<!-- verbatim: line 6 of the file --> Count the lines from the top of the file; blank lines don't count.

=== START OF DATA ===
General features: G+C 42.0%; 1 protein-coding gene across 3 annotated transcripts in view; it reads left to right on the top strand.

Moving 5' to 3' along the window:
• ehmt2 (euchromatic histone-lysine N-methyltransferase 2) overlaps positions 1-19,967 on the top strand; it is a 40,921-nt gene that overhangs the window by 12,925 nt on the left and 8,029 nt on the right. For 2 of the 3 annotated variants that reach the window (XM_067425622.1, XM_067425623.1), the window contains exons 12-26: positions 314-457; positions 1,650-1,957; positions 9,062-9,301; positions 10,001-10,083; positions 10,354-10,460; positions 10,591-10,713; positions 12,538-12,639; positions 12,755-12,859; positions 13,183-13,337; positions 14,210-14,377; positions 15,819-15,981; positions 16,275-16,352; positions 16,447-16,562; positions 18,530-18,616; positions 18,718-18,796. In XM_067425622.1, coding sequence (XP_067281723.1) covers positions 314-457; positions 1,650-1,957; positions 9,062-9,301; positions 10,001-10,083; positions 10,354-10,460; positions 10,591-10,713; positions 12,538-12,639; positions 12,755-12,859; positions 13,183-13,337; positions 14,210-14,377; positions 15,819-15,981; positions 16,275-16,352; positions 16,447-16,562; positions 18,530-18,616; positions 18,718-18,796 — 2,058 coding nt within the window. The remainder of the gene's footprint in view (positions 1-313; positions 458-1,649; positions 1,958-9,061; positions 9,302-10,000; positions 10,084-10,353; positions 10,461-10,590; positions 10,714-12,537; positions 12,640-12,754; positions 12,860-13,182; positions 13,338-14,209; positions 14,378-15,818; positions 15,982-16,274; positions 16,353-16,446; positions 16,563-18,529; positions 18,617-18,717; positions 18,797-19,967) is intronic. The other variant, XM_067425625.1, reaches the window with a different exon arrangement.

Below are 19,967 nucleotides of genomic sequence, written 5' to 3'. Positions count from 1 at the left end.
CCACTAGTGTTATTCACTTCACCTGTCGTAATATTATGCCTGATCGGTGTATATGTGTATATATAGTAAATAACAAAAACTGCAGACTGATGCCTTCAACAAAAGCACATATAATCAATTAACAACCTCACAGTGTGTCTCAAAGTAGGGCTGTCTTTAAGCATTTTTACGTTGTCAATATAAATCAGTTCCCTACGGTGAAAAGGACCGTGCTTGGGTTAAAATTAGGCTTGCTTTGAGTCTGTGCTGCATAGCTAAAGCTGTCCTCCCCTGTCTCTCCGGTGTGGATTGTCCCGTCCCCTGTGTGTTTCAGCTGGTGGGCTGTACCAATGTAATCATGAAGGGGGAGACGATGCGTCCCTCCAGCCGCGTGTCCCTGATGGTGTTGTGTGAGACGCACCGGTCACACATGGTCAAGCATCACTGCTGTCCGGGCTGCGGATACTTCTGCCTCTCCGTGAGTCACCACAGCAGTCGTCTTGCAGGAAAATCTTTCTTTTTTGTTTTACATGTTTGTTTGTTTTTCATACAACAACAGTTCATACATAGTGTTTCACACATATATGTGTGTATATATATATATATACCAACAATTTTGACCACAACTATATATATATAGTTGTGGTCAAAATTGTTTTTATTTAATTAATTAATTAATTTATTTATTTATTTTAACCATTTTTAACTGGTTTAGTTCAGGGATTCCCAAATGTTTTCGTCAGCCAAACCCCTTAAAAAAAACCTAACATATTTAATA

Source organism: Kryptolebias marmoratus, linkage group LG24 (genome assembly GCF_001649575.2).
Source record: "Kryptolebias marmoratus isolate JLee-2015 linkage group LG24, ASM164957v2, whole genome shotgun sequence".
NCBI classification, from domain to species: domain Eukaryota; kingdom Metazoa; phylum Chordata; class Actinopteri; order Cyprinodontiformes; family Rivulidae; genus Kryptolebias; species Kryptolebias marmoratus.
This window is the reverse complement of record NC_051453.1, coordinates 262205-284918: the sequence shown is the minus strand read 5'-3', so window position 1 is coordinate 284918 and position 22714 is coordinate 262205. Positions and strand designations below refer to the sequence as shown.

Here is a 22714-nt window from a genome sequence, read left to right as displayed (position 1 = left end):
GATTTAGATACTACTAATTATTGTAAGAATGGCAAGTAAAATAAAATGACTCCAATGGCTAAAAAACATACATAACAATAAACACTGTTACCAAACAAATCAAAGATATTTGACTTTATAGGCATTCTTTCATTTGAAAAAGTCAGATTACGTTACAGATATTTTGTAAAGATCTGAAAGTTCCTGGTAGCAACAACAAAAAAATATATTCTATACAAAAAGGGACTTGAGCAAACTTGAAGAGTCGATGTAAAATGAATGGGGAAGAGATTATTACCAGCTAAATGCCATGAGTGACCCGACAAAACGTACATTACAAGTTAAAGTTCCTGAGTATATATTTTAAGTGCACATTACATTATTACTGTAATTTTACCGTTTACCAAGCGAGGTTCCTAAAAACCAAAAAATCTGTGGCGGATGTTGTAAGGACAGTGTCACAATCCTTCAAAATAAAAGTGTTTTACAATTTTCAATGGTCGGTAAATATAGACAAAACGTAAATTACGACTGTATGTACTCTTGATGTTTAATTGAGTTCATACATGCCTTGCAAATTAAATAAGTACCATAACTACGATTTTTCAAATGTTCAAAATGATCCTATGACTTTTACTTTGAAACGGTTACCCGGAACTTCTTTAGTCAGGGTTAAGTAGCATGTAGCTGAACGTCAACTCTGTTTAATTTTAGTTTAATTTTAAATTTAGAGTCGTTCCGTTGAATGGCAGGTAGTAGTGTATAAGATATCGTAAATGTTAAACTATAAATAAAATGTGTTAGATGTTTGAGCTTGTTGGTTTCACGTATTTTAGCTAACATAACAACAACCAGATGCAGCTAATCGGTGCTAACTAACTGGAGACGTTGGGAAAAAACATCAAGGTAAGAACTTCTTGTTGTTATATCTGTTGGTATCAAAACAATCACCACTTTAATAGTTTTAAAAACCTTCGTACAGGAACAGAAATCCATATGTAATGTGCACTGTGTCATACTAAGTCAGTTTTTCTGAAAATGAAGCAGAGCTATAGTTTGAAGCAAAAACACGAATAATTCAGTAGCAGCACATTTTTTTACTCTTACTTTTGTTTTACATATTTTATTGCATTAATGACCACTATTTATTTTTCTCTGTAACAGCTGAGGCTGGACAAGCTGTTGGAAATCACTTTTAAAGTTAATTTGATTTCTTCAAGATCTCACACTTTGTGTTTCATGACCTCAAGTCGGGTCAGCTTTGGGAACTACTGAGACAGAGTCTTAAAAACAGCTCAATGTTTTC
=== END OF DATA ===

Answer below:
Source organism: Kryptolebias marmoratus, linkage group LG24 (genome assembly GCF_001649575.2).